I got a 40mm THK ground screw and another ground ballscew for Harding that is a double nut. Both are larger than my original design so everything got supersized.
 
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gt40

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Here are some more pics:

Length of mold:
length.jpg

width of base:

THK 40mm ballscrew- this thing is really heavy, new old surplus-. It must weigh 30 lbs/14kilos:
thk%2040mm%20ballscrew.jpg
Harding 36mm ballscrew for the y axis:
harding%20ballscrew.jpg
Here is a pic of the layout for the mold base. It is almost ready to go- I will be radiusing all corners in the mold with grout. The pipes are going to be cast in place lift points- stick a pipe or lift strap through them. Keep in mind all of these pics are from the perspective of the bottom of the base looking up or upside down:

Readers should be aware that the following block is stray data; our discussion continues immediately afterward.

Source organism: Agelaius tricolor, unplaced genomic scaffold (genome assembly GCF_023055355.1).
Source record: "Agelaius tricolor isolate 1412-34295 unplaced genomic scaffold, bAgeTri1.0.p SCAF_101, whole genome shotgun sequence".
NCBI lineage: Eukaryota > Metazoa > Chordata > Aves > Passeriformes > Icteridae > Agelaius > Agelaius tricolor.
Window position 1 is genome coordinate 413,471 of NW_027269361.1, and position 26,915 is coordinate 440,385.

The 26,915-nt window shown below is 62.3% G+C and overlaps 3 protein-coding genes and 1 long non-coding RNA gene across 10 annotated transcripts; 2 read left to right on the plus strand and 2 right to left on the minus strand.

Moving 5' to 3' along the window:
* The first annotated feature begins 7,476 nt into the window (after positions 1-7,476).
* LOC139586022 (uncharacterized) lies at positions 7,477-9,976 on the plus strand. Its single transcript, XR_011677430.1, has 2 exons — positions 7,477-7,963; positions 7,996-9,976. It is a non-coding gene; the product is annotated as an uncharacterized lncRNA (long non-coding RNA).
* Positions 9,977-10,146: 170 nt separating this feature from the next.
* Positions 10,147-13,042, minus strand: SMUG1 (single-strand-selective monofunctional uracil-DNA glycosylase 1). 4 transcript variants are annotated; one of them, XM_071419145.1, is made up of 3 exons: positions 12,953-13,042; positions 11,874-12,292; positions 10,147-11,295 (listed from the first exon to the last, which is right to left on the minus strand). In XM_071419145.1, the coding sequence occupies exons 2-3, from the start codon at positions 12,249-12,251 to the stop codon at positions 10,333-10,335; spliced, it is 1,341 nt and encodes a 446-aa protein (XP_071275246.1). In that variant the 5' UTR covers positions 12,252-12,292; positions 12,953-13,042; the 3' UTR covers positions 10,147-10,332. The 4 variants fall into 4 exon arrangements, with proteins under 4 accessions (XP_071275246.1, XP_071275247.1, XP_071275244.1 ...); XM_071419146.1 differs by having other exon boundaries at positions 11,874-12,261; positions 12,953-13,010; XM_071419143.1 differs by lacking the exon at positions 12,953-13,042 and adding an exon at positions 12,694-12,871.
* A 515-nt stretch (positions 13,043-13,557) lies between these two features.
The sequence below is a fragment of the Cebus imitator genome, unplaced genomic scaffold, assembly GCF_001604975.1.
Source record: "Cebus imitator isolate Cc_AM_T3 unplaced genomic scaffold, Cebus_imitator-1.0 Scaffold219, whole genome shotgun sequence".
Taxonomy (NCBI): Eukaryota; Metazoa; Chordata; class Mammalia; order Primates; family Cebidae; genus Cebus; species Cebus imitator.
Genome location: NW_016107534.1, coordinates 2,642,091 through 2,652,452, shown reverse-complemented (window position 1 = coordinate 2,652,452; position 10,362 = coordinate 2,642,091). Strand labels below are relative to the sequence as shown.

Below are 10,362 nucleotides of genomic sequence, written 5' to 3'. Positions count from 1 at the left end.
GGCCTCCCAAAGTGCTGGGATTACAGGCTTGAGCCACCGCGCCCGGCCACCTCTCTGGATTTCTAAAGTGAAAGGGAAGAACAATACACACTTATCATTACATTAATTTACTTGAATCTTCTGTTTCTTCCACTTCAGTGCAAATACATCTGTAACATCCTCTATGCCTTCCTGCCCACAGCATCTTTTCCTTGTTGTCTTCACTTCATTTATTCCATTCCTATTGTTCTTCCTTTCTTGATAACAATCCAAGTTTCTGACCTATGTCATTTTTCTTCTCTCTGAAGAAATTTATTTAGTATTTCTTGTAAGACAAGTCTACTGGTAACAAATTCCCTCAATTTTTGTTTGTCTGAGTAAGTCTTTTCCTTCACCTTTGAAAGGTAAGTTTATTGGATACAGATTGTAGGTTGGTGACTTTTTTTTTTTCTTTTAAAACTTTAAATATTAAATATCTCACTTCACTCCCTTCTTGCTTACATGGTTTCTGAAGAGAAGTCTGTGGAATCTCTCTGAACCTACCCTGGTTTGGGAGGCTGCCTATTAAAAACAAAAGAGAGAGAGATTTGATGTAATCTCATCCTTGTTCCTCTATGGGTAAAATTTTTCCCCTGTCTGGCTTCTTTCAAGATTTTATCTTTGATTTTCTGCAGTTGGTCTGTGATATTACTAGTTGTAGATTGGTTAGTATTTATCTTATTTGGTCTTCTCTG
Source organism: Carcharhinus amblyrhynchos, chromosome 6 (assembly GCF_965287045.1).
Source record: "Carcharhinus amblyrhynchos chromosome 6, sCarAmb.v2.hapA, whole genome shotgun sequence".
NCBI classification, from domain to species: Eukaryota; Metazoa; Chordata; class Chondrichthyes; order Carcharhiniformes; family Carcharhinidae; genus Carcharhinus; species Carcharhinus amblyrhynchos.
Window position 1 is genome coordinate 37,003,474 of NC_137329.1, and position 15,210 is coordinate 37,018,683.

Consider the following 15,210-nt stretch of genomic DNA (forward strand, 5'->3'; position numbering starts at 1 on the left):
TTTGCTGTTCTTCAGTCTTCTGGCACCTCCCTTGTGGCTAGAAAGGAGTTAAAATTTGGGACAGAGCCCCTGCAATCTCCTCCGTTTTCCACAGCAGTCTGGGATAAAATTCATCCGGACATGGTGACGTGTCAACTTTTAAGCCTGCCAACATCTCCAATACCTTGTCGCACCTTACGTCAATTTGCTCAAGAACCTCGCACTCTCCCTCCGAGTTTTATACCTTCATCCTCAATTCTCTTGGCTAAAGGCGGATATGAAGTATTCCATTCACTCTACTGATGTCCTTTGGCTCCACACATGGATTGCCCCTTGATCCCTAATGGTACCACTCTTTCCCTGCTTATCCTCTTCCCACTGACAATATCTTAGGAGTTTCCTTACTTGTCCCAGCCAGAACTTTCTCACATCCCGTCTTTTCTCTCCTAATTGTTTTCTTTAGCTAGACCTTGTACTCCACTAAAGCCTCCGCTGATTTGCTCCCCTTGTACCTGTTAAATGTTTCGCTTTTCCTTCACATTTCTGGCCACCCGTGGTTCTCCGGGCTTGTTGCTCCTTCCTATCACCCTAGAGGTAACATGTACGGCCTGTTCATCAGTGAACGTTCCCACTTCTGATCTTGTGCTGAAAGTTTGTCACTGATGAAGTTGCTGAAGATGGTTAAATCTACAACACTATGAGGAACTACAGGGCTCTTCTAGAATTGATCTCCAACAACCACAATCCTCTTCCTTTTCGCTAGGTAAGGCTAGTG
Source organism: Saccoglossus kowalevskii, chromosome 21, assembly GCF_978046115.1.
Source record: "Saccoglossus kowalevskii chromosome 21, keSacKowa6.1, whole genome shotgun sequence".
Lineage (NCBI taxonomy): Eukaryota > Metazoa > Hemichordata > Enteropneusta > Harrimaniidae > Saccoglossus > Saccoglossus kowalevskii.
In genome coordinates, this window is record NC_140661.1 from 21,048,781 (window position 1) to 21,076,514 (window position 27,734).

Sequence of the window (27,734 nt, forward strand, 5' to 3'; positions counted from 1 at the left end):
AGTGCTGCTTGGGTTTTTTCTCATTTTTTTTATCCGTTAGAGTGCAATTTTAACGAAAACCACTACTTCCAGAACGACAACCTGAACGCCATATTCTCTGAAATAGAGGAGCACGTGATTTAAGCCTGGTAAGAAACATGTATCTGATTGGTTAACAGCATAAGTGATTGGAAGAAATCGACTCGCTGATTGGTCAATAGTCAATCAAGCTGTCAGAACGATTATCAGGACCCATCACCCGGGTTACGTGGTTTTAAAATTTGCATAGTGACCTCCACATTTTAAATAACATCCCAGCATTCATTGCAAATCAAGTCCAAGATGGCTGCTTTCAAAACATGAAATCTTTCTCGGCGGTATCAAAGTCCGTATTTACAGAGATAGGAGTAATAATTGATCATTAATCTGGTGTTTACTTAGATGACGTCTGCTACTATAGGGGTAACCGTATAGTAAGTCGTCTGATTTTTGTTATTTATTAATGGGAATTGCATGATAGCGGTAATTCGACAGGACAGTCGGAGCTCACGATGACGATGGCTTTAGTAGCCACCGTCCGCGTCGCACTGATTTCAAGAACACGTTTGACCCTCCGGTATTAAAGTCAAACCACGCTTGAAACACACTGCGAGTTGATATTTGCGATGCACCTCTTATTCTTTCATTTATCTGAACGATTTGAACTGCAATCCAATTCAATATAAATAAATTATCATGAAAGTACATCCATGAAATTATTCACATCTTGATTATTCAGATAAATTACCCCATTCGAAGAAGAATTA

layout%20with%20tubes.jpg
Final shot showing the x axis linear rails laid over the mold to gauge foot print- The wider base will support the x axis better.
x%20axis%20rails.jpg

I will post more but would also like to ask for help- I should have the mold finished and be ready to pour the base by next weekend. If anyone local to Santa Monica would like to come down, I could use the help. Mixing 7 gallons of epoxy and 700lbs of aggregate should be interesting.
 
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gt40

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Update:

I have the mold for the base almost finished and the ground steel bases for the linear rails aligned and bolted to the mold. The two 1/2" thick 3" wide bars also have the benefit of supporting and keeping the mold really flat. Pic of the mold with the ground steel bars bolted and aligned:

ry%3D400
My epoxy just arrived and I should have the "flour" portion of the aggregate mix tomorrow.